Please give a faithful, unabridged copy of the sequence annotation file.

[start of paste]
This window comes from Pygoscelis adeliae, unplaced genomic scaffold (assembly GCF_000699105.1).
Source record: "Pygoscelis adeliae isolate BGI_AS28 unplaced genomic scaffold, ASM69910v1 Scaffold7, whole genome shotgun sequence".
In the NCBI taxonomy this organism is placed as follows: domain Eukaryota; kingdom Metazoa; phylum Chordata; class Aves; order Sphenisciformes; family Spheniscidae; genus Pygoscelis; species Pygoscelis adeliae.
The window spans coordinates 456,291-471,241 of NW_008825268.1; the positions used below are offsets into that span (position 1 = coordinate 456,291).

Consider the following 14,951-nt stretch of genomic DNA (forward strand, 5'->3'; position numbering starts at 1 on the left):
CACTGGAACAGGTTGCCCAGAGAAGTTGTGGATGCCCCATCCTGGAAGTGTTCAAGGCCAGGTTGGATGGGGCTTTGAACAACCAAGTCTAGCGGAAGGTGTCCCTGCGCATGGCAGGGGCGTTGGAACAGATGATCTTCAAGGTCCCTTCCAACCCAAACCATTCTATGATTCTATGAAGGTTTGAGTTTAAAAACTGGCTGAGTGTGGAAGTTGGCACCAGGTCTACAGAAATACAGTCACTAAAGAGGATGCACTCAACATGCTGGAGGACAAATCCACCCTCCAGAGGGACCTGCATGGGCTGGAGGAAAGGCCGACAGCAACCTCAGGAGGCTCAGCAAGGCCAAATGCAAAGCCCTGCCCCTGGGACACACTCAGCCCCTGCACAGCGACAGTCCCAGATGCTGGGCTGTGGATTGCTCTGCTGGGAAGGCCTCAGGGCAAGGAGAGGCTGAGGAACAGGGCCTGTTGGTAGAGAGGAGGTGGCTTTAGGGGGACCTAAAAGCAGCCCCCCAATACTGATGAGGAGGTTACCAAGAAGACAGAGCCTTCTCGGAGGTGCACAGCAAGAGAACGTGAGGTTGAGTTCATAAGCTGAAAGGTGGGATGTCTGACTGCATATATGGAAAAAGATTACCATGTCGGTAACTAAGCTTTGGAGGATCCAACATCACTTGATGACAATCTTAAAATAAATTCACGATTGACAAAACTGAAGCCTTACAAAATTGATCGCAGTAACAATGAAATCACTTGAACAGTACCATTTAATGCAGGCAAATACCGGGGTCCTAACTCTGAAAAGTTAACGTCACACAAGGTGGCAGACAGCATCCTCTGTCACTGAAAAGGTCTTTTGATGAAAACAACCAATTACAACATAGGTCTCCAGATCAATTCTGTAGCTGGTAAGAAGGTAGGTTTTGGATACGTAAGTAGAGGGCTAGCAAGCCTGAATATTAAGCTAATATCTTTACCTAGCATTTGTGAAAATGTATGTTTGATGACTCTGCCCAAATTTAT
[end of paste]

This window comes from Pygoscelis adeliae, unplaced genomic scaffold (assembly GCF_000699105.1).
Source record: "Pygoscelis adeliae isolate BGI_AS28 unplaced genomic scaffold, ASM69910v1 Scaffold7, whole genome shotgun sequence".
In the NCBI taxonomy this organism is placed as follows: domain Eukaryota; kingdom Metazoa; phylum Chordata; class Aves; order Sphenisciformes; family Spheniscidae; genus Pygoscelis; species Pygoscelis adeliae.
The window spans coordinates 456,291-471,241 of NW_008825268.1; the positions used below are offsets into that span (position 1 = coordinate 456,291).

Consider the following 14,951-nt stretch of genomic DNA (forward strand, 5'->3'; position numbering starts at 1 on the left):
CACTGGAACAGGTTGCCCAGAGAAGTTGTGGATGCCCCATCCTGGAAGTGTTCAAGGCCAGGTTGGATGGGGCTTTGAACAACCAAGTCTAGCGGAAGGTGTCCCTGCGCATGGCAGGGGCGTTGGAACAGATGATCTTCAAGGTCCCTTCCAACCCAAACCATTCTATGATTCTATGAAGGTTTGAGTTTAAAAACTGGCTGAGTGTGGAAGTTGGCACCAGGTCTACAGAAATACAGTCACTAAAGAGGATGCACTCAACATGCTGGAGGACAAATCCACCCTCCAGAGGGACCTGCATGGGCTGGAGGAAAGGCCGACAGCAACCTCAGGAGGCTCAGCAAGGCCAAATGCAAAGCCCTGCCCCTGGGACACACTCAGCCCCTGCACAGCGACAGTCCCAGATGCTGGGCTGTGGATTGCTCTGCTGGGAAGGCCTCAGGGCAAGGAGAGGCTGAGGAACAGGGCCTGTTGGTAGAGAGGAGGTGGCTTTAGGGGGACCTAAAAGCAGCCCCCCAATACTGATGAGGAGGTTACCAAGAAGACAGAGCCTTCTCGGAGGTGCACAGCAAGAGAACGTGAGGTTGAGTTCATAAGCTGAAAGGTGGGATGTCTGACTGCATATATGGAAAAAGATTACCATGTCGGTAACTAAGCTTTGGAGGATCCAACATCACTTGATGACAATCTTAAAATAAATTCACGATTGACAAAACTGAAGCCTTACAAAATTGATCGCAGTAACAATGAAATCACTTGAACAGTACCATTTAATGCAGGCAAATACCGGGGTCCTAACTCTGAAAAGTTAACGTCACACAAGGTGGCAGACAGCATCCTCTGTCACTGAAAAGGTCTTTTGATGAAAACAACCAATTACAACATAGGTCTCCAGATCAATTCTGTAGCTGGTAAGAAGGTAGGTTTTGGATACGTAAGTAGAGGGCTAGCAAGCCTGAATATTAAGCTAATATCTTTACCTAGCATTTGTGAAAATGTATGTTTGATGACTCTGCCCAAATTTAT